Koffee's new single "West Indies" is a love letter to her home and heritage

By Ben Ilobuchi on November 21, 2021

Mikayla Simpson, better known as Koffee, is a Jamaican singer and songwriter hailing from Spanish Town, Jamaica, who, at only 21, has taken the world of reggae by storm. From the beginning of her career, entering a singing competition at school, to being brought onto the world-stage after her song Legend was shared by Usain Bolt, all the way to being the youngest and only female winner of the ‘Best Reggae Album’ Grammy Koffee’s rise has been a meteoric one. But, that ascent has not been unearned; Koffee’s ability to weave complex lyrics so precisely while still being fun and listenable, is one that would take most people longer to hone than the artist has been alive. While also nice to listen to on a technical level, the content of Koffee’s music is also a definite contributor to her prompt surge in popularity. In a time of immense cultural cynicism, Koffee’s music serves as a bright and hopeful light, her songs bursting with faith, spirit, gratitude and a youthful zest for life. In her new song ‘West Indies’ Koffee displays that characteristic gratitude, presenting the listener with a love-letter to her home and heritage with a sense of pride that is nothing if not infectious.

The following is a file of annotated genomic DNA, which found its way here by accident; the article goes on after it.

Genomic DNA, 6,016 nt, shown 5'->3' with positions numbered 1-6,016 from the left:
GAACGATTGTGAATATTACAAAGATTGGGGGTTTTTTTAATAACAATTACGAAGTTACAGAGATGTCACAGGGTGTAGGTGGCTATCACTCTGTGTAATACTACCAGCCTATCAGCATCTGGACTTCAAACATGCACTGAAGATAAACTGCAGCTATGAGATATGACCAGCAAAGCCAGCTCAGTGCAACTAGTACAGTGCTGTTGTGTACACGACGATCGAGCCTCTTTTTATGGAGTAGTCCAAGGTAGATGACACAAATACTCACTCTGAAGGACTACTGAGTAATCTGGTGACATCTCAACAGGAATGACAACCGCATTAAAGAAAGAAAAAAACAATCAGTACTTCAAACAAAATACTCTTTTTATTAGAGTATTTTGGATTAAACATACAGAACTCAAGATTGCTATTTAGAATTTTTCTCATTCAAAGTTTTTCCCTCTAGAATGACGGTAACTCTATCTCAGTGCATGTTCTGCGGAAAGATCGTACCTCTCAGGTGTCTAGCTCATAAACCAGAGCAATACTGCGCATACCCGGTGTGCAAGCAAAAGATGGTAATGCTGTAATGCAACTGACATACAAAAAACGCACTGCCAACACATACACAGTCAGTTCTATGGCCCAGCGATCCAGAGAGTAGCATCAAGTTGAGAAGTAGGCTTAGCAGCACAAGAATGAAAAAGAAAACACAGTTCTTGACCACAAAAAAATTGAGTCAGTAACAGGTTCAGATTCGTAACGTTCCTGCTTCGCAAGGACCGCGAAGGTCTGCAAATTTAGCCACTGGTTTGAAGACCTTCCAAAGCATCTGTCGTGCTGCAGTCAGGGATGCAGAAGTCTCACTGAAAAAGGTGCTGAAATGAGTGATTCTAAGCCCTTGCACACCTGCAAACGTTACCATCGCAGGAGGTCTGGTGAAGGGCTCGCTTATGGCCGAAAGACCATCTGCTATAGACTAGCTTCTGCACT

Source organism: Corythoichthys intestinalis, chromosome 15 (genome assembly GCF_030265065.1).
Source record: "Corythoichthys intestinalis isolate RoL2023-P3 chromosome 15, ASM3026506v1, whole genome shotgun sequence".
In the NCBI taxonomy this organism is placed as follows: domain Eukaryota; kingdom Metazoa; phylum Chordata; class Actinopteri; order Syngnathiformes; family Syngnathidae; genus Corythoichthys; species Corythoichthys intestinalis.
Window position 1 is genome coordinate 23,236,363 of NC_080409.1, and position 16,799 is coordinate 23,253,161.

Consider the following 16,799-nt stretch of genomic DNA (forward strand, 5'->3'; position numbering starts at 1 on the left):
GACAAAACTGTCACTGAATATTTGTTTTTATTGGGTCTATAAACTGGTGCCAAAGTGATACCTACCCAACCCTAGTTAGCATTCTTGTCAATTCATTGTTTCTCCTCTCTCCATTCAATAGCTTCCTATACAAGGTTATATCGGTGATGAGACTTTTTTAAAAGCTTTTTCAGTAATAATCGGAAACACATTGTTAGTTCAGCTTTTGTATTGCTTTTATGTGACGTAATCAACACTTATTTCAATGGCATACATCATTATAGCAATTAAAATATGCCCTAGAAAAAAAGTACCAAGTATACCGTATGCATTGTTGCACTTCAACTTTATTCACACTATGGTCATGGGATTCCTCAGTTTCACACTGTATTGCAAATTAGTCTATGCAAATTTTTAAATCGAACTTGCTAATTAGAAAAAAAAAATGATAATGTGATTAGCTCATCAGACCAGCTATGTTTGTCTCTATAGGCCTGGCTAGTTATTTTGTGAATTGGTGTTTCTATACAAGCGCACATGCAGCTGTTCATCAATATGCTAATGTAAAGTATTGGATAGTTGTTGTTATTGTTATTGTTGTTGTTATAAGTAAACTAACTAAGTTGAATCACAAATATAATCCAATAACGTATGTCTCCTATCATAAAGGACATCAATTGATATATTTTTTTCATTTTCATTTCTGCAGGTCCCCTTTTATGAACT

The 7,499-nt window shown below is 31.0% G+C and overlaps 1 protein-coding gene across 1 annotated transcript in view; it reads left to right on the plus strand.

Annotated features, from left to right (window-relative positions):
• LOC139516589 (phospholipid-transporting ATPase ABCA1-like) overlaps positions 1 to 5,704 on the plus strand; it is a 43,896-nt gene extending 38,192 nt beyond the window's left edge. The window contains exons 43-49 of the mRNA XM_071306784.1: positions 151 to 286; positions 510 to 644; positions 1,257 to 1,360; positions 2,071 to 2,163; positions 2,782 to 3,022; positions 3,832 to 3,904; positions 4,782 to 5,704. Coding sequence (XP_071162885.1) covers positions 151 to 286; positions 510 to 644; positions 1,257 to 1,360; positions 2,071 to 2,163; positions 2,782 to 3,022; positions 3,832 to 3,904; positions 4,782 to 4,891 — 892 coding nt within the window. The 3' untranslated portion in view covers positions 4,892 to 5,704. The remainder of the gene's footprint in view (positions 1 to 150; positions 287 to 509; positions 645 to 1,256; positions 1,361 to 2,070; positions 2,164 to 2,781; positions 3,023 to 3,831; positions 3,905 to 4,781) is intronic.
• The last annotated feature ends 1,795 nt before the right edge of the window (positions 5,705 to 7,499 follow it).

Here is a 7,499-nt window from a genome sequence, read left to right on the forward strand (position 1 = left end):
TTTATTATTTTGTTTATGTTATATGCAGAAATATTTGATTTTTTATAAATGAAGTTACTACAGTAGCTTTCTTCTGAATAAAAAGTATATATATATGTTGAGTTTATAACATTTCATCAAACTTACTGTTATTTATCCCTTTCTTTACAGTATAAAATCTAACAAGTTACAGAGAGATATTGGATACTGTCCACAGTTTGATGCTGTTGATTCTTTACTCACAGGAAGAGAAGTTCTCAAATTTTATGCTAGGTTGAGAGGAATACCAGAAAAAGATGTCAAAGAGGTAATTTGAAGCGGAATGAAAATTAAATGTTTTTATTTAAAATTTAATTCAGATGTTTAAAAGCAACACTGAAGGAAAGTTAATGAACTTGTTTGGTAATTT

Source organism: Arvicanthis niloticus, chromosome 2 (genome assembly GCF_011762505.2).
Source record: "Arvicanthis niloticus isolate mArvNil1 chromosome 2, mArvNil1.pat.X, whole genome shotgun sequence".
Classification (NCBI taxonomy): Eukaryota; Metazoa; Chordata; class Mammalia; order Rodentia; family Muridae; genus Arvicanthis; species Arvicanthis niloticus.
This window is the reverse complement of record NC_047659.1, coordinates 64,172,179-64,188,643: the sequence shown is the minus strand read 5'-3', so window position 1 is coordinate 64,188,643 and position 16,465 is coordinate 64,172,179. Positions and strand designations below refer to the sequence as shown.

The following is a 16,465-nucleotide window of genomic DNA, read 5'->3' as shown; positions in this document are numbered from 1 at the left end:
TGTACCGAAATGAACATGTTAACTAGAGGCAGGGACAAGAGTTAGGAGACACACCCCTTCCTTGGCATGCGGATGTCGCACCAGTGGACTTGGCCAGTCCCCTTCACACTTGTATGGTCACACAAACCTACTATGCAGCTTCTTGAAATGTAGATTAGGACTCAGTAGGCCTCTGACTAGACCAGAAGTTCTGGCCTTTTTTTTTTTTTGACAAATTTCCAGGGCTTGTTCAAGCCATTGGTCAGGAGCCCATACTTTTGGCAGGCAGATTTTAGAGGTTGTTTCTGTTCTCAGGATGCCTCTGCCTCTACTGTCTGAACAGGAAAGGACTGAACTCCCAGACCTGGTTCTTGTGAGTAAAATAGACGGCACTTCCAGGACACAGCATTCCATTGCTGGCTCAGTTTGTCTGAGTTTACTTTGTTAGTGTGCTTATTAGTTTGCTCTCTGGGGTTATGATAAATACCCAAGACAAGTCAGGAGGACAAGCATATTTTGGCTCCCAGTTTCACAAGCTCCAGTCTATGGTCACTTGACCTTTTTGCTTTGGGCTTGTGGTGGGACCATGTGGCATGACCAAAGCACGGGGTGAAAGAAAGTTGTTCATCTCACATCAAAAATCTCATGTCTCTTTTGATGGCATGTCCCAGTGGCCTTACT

Koffee recently took the time to answer some questions for POCC

Where did the name Koffee come from?

The name Koffee came from me literally drinking a hot cup of coffee in high school back in seventh grade. It's very hot in Jamaica and that's unusual in September, like right at the end of summer. I also had the same first name as another classmate so my classmates gave me a simple nickname, and I stuck with it and when I started the music, I changed the C to a K. So that’s where the name Koffee came from. 

You grew up with a mother who was a Seventh-day Adventist. How did living in a religious household affect your development as an artist and as a young adult?

Growing up with a Seventh-day Adventist mum in a religious household definitely inspired me from a tender age, because the church that I went to, the Seventh-day Adventist Church, was always a very musical church, so we would always be singing hymns, harmonizing with each other and the choir would always perform. I was a part of the choir as well. Being at home my mum would always play gospel music, so outside of being at church I got into gospel artists. I think the gospel genre is a very musical genre in terms of just the way to implement songs and the instruments that they use in their check. So I definitely got in touch with that at an early age and that this still inspires my music to this day.

Do you remember when you realised you had a talent for music and that it was more than a hobby for you?

I remember realizing I have a talent for music when I was about 16 or between the years of 14 and 16. I started writing at 14 and had chances to perform in front of my class up until I was 16, then got a chance to perform at my graduation. All these musical performances were received very well so I realized that I had the ability to entertain a crowd.